There are two types of B cells: plasma cells and memory cells. The plasma cells produce anitbodies and make memory cells. The memory cells have a long term immunity to a specific antogen. They are the defense against attackers that are floating freely in the lymph and blood.
Antibodies: proteins that bind to specific antigens.
IgM: 1st immune response.
IgG: 2nd immune response: more antibodies in plasma
IgA: in external secretions
IgE: release of histamine, triggers allergic reactions
B cell immune response system.
The Helper T cell then releases interluekin 1 to produce more helper t cells to look for more infecter cells. It also releases interleukin 2 to alert the Killer T cells that there is an invader. This activates the Killer T Cells. The interleukin 2 also stimulates B cells to drop more anti bodies in case there are whole pathogens in the humoral system.
The killer t cells destroy the infected target cell by making holes in it (apoptosis). Since the membrane is now punctured the cell is no longer semi permeable it is wholy permeable and water rushes in from a hypotonic solution to a hypertonic solution and the cell pops.
THATS ALL FOLKS
Thursday, February 7, 2008
-release antibodies (proteins)
-memory cells = long term immunity
BREASTFEEDING (MATERNAL IMMUNITY)
-kerrie- p.s.- the sherpa for tom. will be saad
Tuesday, February 5, 2008
There are many avenues of attack for foreign substances to enter your body.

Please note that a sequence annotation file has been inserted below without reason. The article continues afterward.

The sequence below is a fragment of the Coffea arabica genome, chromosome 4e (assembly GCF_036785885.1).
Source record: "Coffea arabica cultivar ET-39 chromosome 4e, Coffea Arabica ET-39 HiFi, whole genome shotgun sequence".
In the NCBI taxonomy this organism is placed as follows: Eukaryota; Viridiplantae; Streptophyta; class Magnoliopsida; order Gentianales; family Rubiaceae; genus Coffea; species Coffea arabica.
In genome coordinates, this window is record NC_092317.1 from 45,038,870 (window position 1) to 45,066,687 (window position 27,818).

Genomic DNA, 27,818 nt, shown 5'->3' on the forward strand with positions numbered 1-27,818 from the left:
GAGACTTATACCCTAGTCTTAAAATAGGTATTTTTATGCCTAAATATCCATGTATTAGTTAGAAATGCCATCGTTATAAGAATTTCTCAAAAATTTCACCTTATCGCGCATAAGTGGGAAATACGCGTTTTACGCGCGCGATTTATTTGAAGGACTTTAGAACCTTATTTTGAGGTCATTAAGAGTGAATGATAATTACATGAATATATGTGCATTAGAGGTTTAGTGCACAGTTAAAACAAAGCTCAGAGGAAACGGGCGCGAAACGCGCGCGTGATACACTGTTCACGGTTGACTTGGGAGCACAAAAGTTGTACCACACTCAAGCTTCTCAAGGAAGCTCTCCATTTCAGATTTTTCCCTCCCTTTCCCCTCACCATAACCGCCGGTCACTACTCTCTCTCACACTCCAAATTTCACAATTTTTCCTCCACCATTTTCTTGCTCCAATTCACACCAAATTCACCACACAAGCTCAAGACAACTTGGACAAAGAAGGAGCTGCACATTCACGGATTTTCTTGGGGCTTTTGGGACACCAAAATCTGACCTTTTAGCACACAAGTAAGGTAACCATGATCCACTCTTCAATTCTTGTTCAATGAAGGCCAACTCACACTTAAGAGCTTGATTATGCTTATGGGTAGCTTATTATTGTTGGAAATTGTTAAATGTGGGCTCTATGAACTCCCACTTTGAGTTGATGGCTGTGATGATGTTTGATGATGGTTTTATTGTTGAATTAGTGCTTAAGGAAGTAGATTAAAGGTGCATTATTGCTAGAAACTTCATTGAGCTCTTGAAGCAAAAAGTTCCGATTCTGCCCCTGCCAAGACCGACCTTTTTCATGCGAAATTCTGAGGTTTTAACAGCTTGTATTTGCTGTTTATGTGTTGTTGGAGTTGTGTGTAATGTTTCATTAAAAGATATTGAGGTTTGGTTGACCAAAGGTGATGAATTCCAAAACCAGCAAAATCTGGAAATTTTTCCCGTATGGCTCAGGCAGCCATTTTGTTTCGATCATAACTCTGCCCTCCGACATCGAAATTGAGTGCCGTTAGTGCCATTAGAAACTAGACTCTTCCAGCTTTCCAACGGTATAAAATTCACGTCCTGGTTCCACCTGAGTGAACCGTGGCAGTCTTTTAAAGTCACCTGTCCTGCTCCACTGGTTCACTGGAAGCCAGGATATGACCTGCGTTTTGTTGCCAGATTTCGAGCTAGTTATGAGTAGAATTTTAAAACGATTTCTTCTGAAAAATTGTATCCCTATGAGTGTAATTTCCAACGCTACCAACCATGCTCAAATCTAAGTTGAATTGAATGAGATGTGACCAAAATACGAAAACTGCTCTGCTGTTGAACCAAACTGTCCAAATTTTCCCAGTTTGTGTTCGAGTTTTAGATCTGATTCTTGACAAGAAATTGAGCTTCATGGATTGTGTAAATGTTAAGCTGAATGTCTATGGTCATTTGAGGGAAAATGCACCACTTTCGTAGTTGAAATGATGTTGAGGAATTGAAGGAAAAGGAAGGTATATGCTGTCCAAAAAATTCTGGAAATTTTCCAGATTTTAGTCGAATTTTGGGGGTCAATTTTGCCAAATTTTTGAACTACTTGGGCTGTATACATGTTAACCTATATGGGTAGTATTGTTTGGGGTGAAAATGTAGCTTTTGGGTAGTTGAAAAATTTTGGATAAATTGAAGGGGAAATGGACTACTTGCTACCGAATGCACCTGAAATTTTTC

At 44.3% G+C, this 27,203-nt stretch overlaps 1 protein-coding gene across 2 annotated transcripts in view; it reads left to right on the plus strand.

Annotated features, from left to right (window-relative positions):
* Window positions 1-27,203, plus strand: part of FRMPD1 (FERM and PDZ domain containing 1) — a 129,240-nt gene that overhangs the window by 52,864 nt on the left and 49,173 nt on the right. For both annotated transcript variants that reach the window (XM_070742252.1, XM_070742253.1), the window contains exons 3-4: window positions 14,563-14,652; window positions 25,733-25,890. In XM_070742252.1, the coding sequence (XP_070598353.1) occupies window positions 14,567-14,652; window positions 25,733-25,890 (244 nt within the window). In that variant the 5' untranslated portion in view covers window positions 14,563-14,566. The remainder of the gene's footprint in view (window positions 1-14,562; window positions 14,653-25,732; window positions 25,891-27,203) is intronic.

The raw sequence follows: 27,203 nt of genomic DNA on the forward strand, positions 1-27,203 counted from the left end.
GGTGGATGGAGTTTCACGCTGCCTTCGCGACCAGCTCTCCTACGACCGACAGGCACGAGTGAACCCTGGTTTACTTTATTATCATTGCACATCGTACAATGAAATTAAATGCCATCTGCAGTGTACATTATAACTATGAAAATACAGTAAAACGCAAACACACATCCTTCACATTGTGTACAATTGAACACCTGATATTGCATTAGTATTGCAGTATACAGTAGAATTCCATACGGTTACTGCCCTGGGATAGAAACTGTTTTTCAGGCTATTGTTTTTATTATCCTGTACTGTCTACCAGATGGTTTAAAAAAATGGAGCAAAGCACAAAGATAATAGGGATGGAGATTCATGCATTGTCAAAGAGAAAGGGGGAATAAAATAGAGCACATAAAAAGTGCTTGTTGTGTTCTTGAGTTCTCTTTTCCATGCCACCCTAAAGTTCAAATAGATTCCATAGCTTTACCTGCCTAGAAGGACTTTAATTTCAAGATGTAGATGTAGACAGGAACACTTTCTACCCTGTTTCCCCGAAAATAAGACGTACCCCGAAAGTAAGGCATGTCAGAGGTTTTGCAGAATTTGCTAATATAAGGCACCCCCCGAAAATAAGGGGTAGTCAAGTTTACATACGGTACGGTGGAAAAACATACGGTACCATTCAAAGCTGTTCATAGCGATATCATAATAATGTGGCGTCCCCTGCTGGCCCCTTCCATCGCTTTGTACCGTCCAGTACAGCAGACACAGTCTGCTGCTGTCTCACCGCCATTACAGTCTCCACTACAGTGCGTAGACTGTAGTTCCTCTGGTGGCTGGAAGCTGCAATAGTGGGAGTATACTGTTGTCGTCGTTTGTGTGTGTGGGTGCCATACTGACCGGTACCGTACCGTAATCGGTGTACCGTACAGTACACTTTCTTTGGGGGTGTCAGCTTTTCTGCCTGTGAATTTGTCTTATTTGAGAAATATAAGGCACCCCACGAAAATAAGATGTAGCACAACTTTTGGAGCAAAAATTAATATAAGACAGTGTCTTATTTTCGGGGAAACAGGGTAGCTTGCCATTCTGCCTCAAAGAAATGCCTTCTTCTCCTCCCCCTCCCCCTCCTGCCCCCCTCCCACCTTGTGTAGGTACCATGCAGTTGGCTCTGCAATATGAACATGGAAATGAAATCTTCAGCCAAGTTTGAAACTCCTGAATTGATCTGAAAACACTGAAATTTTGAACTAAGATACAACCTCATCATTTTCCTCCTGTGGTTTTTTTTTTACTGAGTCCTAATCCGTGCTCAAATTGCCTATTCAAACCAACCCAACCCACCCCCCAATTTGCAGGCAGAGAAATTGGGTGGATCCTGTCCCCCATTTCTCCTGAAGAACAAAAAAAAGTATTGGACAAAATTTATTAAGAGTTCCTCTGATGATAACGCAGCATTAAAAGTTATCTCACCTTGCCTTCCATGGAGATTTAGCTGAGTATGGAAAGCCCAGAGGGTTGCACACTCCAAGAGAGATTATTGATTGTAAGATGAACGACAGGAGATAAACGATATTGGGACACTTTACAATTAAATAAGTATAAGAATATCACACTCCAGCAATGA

- digestive system
- respiratory system
- urogenital tract
- break in the skin
Red and white blood cells are made from pluripotent stem cells in the bone marrow. These stem cells are then made into lymphoid stem cells and myeloid stem cells. The myeloid stem cells make red blood cells , basophils, eosinophils, neitrophils, monocytes, and platelets. Lymphoid stem cells make either B-Cells or T-Cells. B & T cells are the true immune system.
The first line of defense
Broad, external defense. such as walls and moats. this is the skin and mucous membranes. The skin includes external and external skin.
The physical and chemical defenses are non specific. The external barrier are epithelial cells and mucus membranes such . Examples are the skin, the respiratory system, the digestive system and the urogenital tract.
The chemical carriers on the epithelium are skin and mucous membrane secretions. Sweat, tears, mucus, saliva, stomach acid and anti-microbial proteins (such as lysozyme enzyme)
The Second Line of defense inclcludes internal, broad range patrol by many different cells and proteins such as mast cells, monocytes, macrophage and natural killer cells.
Leukocytes or phagocytic WBC's. Their attracted by a chemical signal released by damaged cells. Neutrophils are the most abundant and have a three day life span. Macrophages are "big eaters" and are long-lived. Natural killer cells destroy virus-infected cells and cancer cells.
In order to kill cells tho have gone bad , natural killer cells perforate cells, by releaseing perforin ( a protein) into the membrane of a target cell.. This forms a pore allowing fluid to flow into the cell. The cell then ruptures or lysis. This is call apoptosis. As Ms. Foglia says, its like "causing a cell to commit suicide"
Anti - microbial proteins awork as a complement system. 20 proteins circulating in blood plasma attack baterial and fungal cells. This forms a membrane attack complex which perforates target cells which also leads to apoptosis.
Inflammatory response is when damage to tissue triggers local non-specific inflammatory response. The cells then release histamines and prostaglandins. Capillaries then dilate and become more permeable This : increases blood supply, delivers WBC, RBC, Platelets & clotting factors. This accounts for swelling, redness and heat of inflammation & infection.
i cant get pictures because my computer is being difficult, i'm sorry this was boring, BUT tomorrow's sherpa will beeeeeeee...... KIM :)